UNC condemns flyer inciting violence against Trump supporters

Will Rierson
North Carolina Campus Correspondent

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  • University of North Carolina-Chapel Hill administrators condemned a flier found on campus encouraging violence against Donald Trump supporters, calling it antithetical to free speech.
  • The cartoon features two scenes: one in which a man's "Make America Great Again" hat is stolen and burned, and another in which a neo-Nazi is bludgeoned by a bat bearing the inscription "Bash the Fash."
  • University of North Carolina-Chapel Hill administrators condemned a flier found on campus encouraging violence against Donald Trump supporters, calling it antithetical to free speech.

    The flier, which WRAL reports was found on a distribution box of The Daily Tar Heel student newspaper, featured a political cartoon captioned, “If you see something… Do something!”

    “Its intentions are to incite violence, and there is no place for that here or in our society.”   

    [RELATED: Berkeley student assaulted for MAGA hat one day after riots]

    The first portion of the cartoon shows a Trump supporter wearing a "Make America Great Again" hat, which in the next panel is taken away and burned with a lighter. Next, a neo-Nazi with a Swastika tattoo is shown raising his hand in a salute, then being bludgeoned in the back of the head with a bat labeled “Bash the Fash.”

    In an email to the student body Thursday, Chancellor Carol Folt described the flier as “expressing acts of violence to supporters of Donald Trump,” calling its message the “antithesis of the values that are the foundation of our university” because it was solely intended to “incite violence,” rather than promote the free exchange of ideas.

    “It is not designed to spark civil discourse or encourage thoughtful debate,” Folt declared. “Its intentions are to incite violence, and there is no place for that here or in our society.”

    [RELATED: UC Students: free speech shouldn’t apply to Trump surrogates’]

    The flier controversy comes in the wake of anti-Trump protests and violence across American college campuses. Anti-fascist demonstrators clad in black have organized or usurped protests at schools like the University of California, Berkeley and New York University in attempts to shut down visits from outspoken right-wing lecturers Milo Yiannopoulos and Gavin McInnes.

    Folt concluded by urging students to contact university police and counseling services if any other offensive materials were sighted, and was cosigned by the provost, interim chief diversity officer, and two vice chancellors.

    [RELATED: Berkeley riot lays bare liberal hypocrisy on free speech]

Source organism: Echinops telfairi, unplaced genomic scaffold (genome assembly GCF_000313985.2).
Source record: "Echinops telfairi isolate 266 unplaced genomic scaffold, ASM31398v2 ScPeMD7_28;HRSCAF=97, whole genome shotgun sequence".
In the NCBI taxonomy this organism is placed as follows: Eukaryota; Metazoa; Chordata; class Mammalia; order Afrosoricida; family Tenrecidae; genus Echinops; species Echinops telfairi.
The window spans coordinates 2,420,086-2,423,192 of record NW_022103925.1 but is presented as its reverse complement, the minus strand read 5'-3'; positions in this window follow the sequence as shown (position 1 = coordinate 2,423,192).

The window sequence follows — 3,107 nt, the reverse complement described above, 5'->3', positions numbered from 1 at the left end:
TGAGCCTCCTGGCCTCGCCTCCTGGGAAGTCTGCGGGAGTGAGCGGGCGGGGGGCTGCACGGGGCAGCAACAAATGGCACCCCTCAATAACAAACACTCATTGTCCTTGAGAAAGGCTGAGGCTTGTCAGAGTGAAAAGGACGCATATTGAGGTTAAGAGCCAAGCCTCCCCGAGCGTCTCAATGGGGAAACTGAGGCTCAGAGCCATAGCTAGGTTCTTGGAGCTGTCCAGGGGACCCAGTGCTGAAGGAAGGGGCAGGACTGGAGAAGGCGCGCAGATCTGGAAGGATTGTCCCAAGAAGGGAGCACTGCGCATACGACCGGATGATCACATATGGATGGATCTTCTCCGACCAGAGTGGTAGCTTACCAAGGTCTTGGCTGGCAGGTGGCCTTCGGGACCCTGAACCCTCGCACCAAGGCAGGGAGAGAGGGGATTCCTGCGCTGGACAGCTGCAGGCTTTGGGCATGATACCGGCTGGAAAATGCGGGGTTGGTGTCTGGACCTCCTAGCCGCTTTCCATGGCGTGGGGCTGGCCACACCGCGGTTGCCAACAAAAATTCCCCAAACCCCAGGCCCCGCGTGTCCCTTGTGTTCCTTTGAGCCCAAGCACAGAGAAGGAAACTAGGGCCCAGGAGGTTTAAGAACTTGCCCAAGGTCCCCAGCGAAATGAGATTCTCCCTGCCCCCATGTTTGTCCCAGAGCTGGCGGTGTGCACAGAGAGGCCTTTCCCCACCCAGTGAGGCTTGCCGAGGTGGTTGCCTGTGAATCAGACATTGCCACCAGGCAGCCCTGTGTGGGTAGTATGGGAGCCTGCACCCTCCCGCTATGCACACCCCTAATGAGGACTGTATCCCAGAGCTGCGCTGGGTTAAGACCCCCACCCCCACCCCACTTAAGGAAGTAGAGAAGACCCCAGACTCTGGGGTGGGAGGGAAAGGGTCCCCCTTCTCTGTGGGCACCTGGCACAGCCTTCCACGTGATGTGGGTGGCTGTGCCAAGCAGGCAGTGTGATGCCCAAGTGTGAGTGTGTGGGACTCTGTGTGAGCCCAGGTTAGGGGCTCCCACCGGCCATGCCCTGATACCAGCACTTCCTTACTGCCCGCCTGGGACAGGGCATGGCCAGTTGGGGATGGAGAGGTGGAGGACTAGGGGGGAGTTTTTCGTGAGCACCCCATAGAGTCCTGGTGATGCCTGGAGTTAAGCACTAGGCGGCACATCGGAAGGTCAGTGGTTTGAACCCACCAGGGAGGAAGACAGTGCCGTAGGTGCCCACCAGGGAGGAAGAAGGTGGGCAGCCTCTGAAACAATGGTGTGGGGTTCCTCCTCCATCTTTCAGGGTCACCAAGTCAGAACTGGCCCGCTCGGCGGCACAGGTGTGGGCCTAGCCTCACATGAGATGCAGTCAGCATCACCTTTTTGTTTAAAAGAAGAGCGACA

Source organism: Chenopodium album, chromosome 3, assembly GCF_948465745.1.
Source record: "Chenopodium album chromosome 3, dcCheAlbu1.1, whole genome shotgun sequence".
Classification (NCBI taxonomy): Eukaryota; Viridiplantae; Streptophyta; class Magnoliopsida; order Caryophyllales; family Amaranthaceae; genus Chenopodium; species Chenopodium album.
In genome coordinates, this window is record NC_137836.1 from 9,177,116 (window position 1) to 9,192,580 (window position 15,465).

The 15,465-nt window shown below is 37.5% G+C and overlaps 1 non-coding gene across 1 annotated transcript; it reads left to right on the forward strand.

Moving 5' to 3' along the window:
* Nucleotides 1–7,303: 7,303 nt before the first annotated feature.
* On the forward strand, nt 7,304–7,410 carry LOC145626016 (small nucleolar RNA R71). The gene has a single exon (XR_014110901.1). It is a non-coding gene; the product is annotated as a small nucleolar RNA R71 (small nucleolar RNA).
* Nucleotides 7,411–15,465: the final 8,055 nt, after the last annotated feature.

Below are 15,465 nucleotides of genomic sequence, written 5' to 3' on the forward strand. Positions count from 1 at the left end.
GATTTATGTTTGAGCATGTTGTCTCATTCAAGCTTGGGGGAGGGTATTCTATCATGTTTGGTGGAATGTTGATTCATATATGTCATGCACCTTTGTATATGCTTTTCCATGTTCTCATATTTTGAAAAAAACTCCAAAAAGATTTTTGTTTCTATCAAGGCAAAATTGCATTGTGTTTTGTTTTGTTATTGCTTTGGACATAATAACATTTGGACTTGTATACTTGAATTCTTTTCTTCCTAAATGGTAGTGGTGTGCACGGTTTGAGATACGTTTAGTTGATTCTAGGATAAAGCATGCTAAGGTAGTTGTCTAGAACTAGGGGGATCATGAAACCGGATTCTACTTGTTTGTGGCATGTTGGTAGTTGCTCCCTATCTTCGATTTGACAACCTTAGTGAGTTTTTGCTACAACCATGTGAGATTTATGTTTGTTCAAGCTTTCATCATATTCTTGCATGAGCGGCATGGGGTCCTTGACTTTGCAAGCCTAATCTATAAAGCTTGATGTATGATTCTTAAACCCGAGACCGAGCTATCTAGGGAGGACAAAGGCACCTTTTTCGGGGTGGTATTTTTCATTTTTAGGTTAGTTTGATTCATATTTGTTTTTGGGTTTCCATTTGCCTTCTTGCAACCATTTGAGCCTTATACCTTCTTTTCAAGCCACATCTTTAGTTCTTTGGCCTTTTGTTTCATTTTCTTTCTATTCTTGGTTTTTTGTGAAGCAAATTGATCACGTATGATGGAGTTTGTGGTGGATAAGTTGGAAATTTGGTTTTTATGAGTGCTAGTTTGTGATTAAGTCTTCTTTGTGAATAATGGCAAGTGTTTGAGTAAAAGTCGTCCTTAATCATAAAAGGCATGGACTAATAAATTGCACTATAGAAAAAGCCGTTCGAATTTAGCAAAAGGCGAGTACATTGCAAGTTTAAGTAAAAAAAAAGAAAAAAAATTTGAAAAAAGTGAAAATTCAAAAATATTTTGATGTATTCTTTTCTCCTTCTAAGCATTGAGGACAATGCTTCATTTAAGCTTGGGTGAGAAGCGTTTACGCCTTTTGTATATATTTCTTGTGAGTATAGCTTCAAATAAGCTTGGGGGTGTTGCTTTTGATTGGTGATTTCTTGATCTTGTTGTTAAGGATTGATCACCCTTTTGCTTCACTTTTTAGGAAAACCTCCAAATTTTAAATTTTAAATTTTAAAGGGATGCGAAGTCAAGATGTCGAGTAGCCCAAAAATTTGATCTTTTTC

A photo of the flier was originally shared in the “Overheard at UNC” Facebook group, where its interpretation was hotly debated by students.

    “Advocating violence against Carolina conservatives is totally the best,” UNC College Republicans Chairman Frank Pray commented sarcastically, prompting another student to point out that “swastikas aren’t ‘conservative’—they are racist, violent, and uphold the genocide of millions of people.”

    “Swastikas have no business being associated [with] either conservatives or liberals, for that matter - but the destruction [of the] ‘Make America Great Again’ hat goes against the First Amendment,” a classmate agreed. “People should be able to express their political opinions.”

    Other students concurred with the sentiment, as well.

    “Seeing this picture and thinking ‘this advocated violence against Carolina conservatives!’ is horribly disingenuous towards conservatives as a whole,” said Noah Howell. “That underlying assumption is that swastikas represent some part of conservative ideology.”

    Some students, however, took that reasoning in the opposite direction, charging that those who interpreted the cartoon as an endorsement of violence against conservatives were revealing fascist sympathies.

    “Punching actual Nazis is part of the Carolina Way,” one student quipped, while another opined that “the only thing these threads prove is that Frank Pray is a fascist.”

    “The alt-right is hot garbage,” added a third student, saying, “I’m not gonna fight for the rights of fascists when they’re trying to step all over everyone else’s across the world.”

    In most cases, though, someone was willing to counter those accusations, including one student who pointed out that “if you support or advocate for stealing a stranger’s hat and burning it or otherwise assaulting him because he didn’t vote ‘correctly,’ as is depicted in this comic, you are closer to fascism than the average Trump voter.”

    Some students even considered Trump supporters’ freedom of speech legitimate despite their political differences.

    “So is this equating Trump supporters with neo-Nazis or what?” a commenter asked. “Kinda seems that way and I’m not okay with that, even if I do despise Trump and think everyone who voted for him is directly responsible for the degradation of our republic.”

    Follow the author of this article on Twitter: @RiersonNC



    Will Rierson

    William Rierson

    North Carolina Campus Correspondent

    As a Campus Correspondent, Will Rierson exposes liberal bias and abuse at college campuses in North Carolina. He currently attends the University of North Carolina at Chapel Hill and writes for The Carolina Review, the conservative publication on campus.

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